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Do elite colleges matter? The impact on entrepreneurship decisions and career dynamics

Naijia Guo and Charles Leung ()

Quantitative Economics, 2021, vol. 12, issue 4, 1347-1397

Abstract: Elite college attendance significantly impacts students' entrepreneurship decisions and career dynamics. We find that an elite college degree is positively correlated with entrepreneurship (i.e., owning an incorporated business) but not with other self‐employment forms. Our overlapping generations model captures self‐selection in education and career choices based on heterogeneous ability and family wealth endowments over the life cycle. Our estimates show that (1) entrepreneurs and other self‐employed individuals require different types of human capital, and (2) elite colleges generate considerably more human capital gain than ordinary colleges, particularly for entrepreneurs. Distinguishing between elite and ordinary colleges improves our prediction of entrepreneurship decisions. Providing subsidies for elite colleges is more efficient than subsidizing their ordinary counterparts to encourage entrepreneurship, enhance intergenerational mobility, and enhance welfare. In contrast, although start‐up subsidy increases entrepreneurship, it does not improve their performance, and it is inferior to education subsidy in generating efficiency, equality, and intergenerational mobility.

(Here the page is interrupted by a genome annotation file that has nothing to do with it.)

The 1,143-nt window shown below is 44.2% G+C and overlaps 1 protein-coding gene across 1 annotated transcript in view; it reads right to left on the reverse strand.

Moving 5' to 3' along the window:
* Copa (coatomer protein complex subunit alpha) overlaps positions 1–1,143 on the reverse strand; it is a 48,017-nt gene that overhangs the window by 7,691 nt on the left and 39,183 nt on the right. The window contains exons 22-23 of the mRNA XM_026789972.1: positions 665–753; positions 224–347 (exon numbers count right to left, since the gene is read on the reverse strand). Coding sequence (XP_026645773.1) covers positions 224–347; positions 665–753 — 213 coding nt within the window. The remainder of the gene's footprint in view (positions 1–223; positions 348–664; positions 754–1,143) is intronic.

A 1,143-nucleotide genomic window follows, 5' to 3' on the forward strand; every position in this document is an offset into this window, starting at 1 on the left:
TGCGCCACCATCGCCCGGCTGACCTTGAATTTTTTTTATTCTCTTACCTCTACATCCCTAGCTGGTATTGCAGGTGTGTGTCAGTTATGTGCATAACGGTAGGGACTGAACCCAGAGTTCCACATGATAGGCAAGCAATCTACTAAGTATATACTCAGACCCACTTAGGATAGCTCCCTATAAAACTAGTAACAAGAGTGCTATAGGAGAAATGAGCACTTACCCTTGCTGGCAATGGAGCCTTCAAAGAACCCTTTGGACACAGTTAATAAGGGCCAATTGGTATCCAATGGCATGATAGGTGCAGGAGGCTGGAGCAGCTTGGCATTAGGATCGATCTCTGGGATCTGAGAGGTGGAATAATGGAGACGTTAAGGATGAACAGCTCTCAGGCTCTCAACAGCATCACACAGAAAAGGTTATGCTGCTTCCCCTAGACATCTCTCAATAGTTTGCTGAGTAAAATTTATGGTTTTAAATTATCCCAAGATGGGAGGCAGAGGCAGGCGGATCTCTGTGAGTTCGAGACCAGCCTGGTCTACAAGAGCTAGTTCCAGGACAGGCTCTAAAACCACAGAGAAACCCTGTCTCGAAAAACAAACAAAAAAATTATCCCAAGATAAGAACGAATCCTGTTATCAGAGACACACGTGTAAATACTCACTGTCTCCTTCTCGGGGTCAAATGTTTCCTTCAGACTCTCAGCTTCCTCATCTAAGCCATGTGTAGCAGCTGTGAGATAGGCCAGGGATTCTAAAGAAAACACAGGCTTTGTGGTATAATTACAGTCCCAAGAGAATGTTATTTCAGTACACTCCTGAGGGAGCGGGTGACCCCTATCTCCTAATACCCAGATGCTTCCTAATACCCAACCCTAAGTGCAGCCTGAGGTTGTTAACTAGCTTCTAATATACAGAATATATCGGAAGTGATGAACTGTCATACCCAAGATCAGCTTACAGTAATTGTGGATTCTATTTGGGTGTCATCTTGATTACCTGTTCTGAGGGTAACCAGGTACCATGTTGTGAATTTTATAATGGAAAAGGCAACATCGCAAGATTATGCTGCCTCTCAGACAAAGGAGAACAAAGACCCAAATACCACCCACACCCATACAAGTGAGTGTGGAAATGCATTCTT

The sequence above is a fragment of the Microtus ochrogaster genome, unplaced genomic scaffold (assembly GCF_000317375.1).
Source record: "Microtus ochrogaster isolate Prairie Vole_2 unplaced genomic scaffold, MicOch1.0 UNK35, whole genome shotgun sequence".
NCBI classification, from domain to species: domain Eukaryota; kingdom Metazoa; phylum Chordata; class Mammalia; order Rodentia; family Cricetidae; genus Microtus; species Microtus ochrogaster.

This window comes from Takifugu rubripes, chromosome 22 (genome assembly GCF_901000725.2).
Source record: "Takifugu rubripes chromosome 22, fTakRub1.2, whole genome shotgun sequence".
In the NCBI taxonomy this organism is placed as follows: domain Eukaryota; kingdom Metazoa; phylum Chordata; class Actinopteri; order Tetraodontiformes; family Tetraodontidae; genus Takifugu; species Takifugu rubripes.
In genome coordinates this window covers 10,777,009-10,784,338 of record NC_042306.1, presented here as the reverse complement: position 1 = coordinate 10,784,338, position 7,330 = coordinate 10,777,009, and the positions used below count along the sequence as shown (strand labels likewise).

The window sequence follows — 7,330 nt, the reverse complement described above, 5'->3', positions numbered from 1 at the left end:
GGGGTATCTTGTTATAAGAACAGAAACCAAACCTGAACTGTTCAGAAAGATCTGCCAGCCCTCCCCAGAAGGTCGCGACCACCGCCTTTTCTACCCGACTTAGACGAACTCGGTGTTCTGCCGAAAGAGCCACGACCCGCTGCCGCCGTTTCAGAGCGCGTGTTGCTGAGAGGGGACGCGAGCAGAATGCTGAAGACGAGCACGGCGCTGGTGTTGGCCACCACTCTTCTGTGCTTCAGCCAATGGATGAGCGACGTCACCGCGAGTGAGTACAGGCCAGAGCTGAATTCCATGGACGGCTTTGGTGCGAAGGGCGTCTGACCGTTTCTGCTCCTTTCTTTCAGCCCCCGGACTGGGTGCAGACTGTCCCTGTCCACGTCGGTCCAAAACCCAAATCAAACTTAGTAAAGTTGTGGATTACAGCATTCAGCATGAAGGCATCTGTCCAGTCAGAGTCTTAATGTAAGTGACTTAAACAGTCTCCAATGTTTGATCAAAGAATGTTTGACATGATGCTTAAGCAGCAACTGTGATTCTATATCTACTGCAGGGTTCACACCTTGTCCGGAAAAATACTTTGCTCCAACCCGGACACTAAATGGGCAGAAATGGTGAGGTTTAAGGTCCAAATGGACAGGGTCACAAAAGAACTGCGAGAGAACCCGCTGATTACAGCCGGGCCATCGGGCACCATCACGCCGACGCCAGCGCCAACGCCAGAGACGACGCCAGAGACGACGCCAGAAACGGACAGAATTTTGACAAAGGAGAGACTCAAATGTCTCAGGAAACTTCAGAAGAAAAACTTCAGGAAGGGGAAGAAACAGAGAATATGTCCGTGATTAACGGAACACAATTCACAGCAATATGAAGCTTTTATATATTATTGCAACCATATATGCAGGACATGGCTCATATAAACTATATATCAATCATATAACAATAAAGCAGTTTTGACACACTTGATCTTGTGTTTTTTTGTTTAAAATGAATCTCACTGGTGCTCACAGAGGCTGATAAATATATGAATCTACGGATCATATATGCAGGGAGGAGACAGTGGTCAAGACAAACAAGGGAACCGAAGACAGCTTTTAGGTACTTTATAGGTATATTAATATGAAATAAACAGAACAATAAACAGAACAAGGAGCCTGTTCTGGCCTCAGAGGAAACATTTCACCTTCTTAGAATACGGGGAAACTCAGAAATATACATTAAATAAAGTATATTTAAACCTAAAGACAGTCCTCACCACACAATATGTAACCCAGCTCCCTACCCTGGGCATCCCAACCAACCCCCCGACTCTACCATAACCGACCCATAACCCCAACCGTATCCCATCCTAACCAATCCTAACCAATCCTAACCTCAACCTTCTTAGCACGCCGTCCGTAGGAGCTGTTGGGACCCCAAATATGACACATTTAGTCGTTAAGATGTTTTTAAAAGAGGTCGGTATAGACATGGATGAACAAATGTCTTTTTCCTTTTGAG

Date: 2021
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https://doi.org/10.3982/QE1587

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Working Paper: Do Elite Colleges Matter? The Impact on Entrepreneurship Decisions and Career Dynamics (2021) Downloads
Working Paper: Do Elite Colleges Matter? The Impact on Entrepreneurship Decisions and Career Dynamics (2021) Downloads
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